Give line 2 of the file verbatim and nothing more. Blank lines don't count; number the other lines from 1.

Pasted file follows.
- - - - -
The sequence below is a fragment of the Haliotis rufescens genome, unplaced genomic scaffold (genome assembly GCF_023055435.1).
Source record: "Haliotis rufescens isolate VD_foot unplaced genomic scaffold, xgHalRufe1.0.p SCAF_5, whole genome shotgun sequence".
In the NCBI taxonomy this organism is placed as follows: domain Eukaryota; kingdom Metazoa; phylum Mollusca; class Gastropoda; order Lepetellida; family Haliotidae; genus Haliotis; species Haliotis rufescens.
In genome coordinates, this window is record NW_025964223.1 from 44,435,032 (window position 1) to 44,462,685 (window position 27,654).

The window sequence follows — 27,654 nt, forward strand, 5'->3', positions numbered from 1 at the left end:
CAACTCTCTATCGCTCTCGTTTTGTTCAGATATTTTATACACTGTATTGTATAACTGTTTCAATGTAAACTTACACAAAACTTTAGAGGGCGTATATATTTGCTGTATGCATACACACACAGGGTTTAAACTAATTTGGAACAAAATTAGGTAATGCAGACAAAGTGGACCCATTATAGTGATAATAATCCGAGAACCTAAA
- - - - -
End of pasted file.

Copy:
Source record: "Haliotis rufescens isolate VD_foot unplaced genomic scaffold, xgHalRufe1.0.p SCAF_5, whole genome shotgun sequence".